Forget Kasparov. After 21 years AI is ready to cooperate

On May 11, 1997, IBM’s Deep Blue computer stunned the world by becoming the first machine to beat Garry Kasparov, the reigning world chess champion and, probably, the greatest chess player of all time. Losing by one game in a six-game match (final score: 3½ – 2½) might not seem much, but it was seen as a major milestone in the long march towards “artificial” intelligence (AI). Even if the triumph of Deep Blue was really a victory of brute computing power and clever programming, a lot of people, including Kasparov, were shocked and wondered what really happened.

Since Alan Turing envisioned AI, technical progress has been measured by the ability to defeat humans in zero-sum encounters. In the last twenty years we have seen many examples of computers beating humans (in Chess, but also in Poker or in Go). However, in my opinion, this is not surprising or even scaring. We have known for centuries that machines are much better at some specific tasks: machines have better memory, calculate faster and make less mistakes.

Twenty-one years later, artificially intelligent systems of all kinds (driverless cars, robotic medical assistants, autonomous trading algorithms and room service robots) are becoming “natural” companion of humans. Think for instance at Siri (Apple), Alexa (Amazon) and Andi (Skype). AIs are providing higher-level functions and they are becoming full-fledged work team members.

Even more interestingly, AIs can now be equipped with an artificial set of “social skills” that allows machines to collaborate with both other kinds of machines, as well as humans. This means that AIs are learning to cooperate. And this is fascinating for me. Cooperation does not require enormous computational power, but a set of peculiar humans qualities: intuition, adherence to cultural norms, emotions, understanding social cues and signals from the environment and the situation. Recent research has shown that AI can be programmed with algorithm specifically designed to foster cooperation when AI is interacting with humans. The next step is to test if AI can sustain cooperation in large network of players and if humans can exploit machines when they interact.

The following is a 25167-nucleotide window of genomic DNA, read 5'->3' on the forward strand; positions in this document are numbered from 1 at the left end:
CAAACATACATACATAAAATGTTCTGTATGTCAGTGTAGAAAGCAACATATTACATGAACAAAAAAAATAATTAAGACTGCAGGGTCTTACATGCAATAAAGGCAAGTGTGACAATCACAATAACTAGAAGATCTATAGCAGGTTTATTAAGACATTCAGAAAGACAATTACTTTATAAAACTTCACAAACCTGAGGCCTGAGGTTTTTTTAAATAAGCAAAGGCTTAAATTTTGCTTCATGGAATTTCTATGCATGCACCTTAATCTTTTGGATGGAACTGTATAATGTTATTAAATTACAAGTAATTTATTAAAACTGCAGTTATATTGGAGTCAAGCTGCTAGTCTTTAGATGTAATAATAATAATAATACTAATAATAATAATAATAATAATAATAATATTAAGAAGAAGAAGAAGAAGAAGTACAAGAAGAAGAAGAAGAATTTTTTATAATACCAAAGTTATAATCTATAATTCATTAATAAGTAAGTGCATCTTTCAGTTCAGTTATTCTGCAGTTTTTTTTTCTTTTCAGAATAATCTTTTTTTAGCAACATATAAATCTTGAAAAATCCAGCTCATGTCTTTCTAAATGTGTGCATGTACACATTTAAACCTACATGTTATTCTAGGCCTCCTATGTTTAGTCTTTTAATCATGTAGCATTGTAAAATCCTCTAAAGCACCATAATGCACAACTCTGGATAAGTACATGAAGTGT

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In this boutique blog you will find short summaries, personal reflections, comments and links to scientific articles, videos and podcasts related to behavioral economics. My idea is to use this blog to foster the discussion on specific topics.

From a more personal point of view, I would like to use this blog: to improve my writing skills; to discuss some (dumb) ideas I may have; to be in contact with students, practitioners and policy makers interested in behavioral economics; to promote new cool (or controversial) results.

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